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Snowstorm brings area to virtual halt

vary, but about a foot of snow fell on Jackson and the surrounding area last
week, causing some businesses to close for days, disrupting mail delivery and
trash collection, and postponing numerous events.

massive winter storm was forecast to hit our area Sunday evening, Feb. 14.
However, as residents awoke Monday morning and looked outside, all that lay on
the ground were remnant patches of ice from the previous week’s ice storm.

may have been late in arriving, but when it got here, the storm struck with a
vengeance. Minute flakes began falling about 9 a.m. They soon were replaced by
large fluffy flakes that quickly blanketed the ground. At times, the snow fell
so hard that visibility was very limited and driving hazardous.

continued all day and into the night, accumulating to somewhere between 7
inches and a foot. With temperatures dropping down to zero, the bitter wind
whipped the dry, fluffy flakes between structures and around vehicles,
depositing them into deep snow drifts.

to a tremendous effort by city, county and state road crews, streets and
highways remained passable.

City of Jackson proclaimed a snow emergency at 8 p.m. Sunday night Feb. 14,
giving residents 24 hours to move vehicles off snow emergency routes. (The snow
emergency ended at 2 p.m. Thursday as the sun shone brightly and snow began

snow plows hit the streets at 6 a.m. Monday. In addition to street department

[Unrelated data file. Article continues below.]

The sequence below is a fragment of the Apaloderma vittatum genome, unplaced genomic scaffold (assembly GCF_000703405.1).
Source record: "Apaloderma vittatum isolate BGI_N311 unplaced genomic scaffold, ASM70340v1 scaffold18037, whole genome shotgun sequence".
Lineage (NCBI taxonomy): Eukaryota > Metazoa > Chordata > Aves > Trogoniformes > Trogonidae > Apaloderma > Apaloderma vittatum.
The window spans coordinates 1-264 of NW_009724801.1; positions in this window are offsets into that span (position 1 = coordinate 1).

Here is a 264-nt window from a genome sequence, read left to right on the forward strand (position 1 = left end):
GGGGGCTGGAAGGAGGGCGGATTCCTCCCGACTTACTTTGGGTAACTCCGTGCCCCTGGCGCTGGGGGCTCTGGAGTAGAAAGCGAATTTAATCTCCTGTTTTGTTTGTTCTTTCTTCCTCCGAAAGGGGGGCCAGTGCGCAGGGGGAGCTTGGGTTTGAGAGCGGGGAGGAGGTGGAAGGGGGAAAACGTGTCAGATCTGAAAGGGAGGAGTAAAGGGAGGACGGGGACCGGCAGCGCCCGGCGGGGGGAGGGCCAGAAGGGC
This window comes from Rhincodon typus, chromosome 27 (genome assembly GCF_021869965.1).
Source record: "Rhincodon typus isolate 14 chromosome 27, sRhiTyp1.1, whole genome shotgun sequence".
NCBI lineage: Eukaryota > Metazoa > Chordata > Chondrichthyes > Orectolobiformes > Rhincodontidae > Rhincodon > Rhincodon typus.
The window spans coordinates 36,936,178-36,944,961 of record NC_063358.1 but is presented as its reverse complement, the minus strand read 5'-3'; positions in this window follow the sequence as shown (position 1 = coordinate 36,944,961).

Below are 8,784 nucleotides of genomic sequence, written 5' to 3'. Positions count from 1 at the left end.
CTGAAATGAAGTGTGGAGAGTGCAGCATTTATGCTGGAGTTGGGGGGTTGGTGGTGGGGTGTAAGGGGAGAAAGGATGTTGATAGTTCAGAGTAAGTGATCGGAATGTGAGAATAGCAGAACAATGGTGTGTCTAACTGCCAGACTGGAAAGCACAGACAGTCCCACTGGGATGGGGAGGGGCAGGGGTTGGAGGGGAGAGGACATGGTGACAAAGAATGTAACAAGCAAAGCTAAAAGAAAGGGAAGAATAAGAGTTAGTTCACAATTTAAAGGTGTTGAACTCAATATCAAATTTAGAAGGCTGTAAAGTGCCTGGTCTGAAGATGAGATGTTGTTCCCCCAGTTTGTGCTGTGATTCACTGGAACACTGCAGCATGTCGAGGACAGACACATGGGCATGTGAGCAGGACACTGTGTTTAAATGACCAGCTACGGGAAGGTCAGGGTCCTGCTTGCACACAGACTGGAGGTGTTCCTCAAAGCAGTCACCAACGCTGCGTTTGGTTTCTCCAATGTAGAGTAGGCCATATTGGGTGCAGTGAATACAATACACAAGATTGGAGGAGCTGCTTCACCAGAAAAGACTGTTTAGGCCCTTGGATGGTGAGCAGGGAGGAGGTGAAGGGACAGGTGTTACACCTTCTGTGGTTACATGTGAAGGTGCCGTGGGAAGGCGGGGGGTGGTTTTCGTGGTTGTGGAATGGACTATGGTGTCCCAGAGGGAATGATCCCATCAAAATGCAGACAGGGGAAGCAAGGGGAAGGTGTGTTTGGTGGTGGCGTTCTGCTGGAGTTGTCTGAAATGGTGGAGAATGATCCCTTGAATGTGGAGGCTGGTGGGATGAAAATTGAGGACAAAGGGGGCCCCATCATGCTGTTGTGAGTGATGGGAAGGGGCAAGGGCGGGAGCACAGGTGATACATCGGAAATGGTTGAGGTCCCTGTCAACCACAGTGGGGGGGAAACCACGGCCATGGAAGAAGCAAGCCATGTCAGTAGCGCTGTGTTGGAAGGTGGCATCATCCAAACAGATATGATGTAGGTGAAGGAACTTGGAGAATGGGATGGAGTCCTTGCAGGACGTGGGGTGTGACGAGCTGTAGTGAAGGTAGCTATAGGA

snowplows, a truck equipped with a plow was garnered from five other city
departments: solid waste, water, wastewater, cemetery and parks.

City also operates five spreader trucks that treat streets with salt or
cinders. Salt will not melt the snow when the temperature is below 15 degrees
and cinders will freeze when the mercury drops to 6°F.

has been a busy month for salt consumption. During February, Jackson has used
about 450 tons of salt. The City can only store 300 tons at a time. When trying
to get more salt, the City was told by one supplier that there is no more
available and put Jackson on a waiting list.

was used on main streets while cinders were used in some neighborhoods.

had used cinders exclusively prior to about 2010, but cinders had to be picked
up by street sweepers in March and April, so the City began using salt. It
continues to use both.

Words Director Kent Peetz said last week’s storm was unique in fourshelves at
Archive Center.

The county would